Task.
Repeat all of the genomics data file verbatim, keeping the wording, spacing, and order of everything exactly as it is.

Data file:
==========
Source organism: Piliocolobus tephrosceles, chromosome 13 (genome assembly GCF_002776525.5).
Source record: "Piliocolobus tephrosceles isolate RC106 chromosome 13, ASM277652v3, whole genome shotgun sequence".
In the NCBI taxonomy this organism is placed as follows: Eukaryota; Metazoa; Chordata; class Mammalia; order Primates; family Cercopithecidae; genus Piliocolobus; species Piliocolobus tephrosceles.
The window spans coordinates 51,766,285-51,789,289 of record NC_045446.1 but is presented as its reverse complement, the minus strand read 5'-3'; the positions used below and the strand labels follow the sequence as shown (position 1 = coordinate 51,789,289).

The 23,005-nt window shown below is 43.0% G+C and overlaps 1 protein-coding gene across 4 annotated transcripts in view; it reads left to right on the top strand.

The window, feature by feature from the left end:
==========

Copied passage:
Source organism: Piliocolobus tephrosceles, chromosome 13 (genome assembly GCF_002776525.5).
Source record: "Piliocolobus tephrosceles isolate RC106 chromosome 13, ASM277652v3, whole genome shotgun sequence".
In the NCBI taxonomy this organism is placed as follows: Eukaryota; Metazoa; Chordata; class Mammalia; order Primates; family Cercopithecidae; genus Piliocolobus; species Piliocolobus tephrosceles.
The window spans coordinates 51,766,285-51,789,289 of record NC_045446.1 but is presented as its reverse complement, the minus strand read 5'-3'; the positions used below and the strand labels follow the sequence as shown (position 1 = coordinate 51,789,289).

The 23,005-nt window shown below is 43.0% G+C and overlaps 1 protein-coding gene across 4 annotated transcripts in view; it reads left to right on the top strand.

The window, feature by feature from the left end: